Also this week I prepared for and gave a talk to a group of students from Michigan State University who were learning about digital humanities. I talked to them for about an hour about a number of projects, such as the Burns Supper map (https://burnsc21.glasgow.ac.uk/supper-map/), the digital edition I’d created for New Modernist Editing (https://nme-digital-ode.glasgow.ac.uk/), the Historical Thesaurus (https://ht.ac.uk/), Books and Borrowing (https://borrowing.stir.ac.uk/) and TheGlasgowStory (https://theglasgowstory.com/). It went pretty and it was nice to be able to talk about some of the projects I’ve been involved with for a change.
I also made some further tweaks to the Gentle Shepherd Performances page which is now ready to launch, and helped Geert out with a few changes to the WordPress pages of the Anglo-Norman Dictionary. I also made a few tweaks to the WordPress pages of the DSL website and finally managed to get a hotel room booked for the DHC conference in Sheffield in September. I also made a couple of changes to the new Gaelic Tongues section of the Seeing Speech website and had a discussion with Eleanor about the filters for Speech Star. Fraser had been in touch with about 500 Historical Thesaurus categories that had been newly matched to OED categories so I created a little script to add these connections to the online database.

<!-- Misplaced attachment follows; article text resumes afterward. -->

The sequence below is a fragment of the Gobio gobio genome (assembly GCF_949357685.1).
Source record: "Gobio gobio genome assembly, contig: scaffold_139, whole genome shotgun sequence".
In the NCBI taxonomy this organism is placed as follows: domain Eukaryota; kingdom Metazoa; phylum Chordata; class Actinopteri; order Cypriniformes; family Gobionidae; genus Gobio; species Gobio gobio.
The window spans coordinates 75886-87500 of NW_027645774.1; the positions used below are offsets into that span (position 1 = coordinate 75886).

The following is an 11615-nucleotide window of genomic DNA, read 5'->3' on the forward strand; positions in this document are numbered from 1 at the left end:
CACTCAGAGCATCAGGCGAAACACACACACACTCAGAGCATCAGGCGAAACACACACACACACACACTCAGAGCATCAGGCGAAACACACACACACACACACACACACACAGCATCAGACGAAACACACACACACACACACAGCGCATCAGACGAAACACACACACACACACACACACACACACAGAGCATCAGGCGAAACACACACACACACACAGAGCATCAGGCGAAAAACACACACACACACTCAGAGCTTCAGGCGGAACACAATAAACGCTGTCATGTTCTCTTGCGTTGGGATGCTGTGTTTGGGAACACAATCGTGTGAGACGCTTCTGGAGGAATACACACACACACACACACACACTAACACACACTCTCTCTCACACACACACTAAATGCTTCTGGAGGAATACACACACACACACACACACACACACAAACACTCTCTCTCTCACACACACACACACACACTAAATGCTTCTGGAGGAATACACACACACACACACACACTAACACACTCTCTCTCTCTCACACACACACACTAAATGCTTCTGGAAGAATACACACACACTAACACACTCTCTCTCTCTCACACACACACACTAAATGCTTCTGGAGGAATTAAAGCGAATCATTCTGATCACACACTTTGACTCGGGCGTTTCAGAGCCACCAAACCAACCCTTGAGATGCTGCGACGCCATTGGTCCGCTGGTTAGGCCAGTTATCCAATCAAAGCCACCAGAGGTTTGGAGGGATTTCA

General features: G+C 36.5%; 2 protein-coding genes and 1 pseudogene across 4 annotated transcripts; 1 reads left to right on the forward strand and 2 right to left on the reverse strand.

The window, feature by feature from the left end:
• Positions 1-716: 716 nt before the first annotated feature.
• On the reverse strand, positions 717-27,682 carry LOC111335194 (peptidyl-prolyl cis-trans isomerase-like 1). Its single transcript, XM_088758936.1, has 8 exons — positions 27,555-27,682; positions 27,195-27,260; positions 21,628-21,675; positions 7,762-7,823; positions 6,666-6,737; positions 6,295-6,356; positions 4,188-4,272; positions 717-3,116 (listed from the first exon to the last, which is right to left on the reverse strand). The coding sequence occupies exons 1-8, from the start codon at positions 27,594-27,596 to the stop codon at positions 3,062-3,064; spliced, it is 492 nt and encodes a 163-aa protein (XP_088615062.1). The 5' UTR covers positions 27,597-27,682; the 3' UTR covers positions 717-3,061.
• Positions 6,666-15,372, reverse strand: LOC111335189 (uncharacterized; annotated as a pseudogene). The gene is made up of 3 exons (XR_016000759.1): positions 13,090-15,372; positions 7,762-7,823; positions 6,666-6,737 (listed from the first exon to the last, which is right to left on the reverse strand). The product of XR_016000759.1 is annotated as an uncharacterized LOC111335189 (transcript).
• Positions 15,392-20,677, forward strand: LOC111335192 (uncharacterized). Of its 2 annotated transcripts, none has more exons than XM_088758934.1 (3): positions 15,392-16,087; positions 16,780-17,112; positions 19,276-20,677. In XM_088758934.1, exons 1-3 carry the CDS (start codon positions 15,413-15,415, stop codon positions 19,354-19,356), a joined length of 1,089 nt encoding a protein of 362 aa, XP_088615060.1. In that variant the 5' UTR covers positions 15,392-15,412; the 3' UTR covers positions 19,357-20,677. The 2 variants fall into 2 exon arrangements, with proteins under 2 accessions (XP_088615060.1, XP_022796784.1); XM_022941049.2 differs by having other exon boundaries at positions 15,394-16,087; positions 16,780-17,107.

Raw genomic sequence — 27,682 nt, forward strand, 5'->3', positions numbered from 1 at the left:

I also had a Zoom call with the Speak For Yersel team. They had been testing out the resource at secondary schools in the North East and have come away with lots of suggested changes to the content and structure of the resource. We discussed all of these and agreed that I would work on implementing the changes the week after next.
Next week I’m going to be on holiday, which I have to say I’m quite looking forward to.
I’d taken Monday off this week to have an extra-long weekend following the jubilee holidays on Thursday and Friday last week. On Tuesday I returned to another meeting for Speak For Yersel and a list of further tweaks to the site, including many changes to three of the five activities and a new set of colours for the map marker icons, which make the markers much more easy to differentiate.
I spent most of the week working on the Books and Borrowing project. We’d been sent a new library register from the NLS and I spent a bit of time downloading the 700 or so images, processing them and uploading them into our system. As usual, page numbers go a bit weird. Page 632 is written as 634 and then after page 669 comes not 670 but 700! I ran my script to bring the page numbers in the system into line with the oddities of the written numbers. On Friday I downloaded a further library register which I’ll need to process next week.
My main focus for the project was the Chambers Library interactive map sub-site. The map features the John Ainslie 1804 map from the NLS, and currently it uses the same modern map as I’ve used elsewhere in the front-end for consistency, although this may change. The map defaults to having a ‘Map options’ pane open on the left, and you can open and close this using the button above it. I also added a ‘Full screen’ button beneath the zoom buttons in the bottom right. I also added this to the other maps in the front-end too. Borrower markers have a ‘person’ icon and the library itself has the ‘open book’ icon as found on other maps.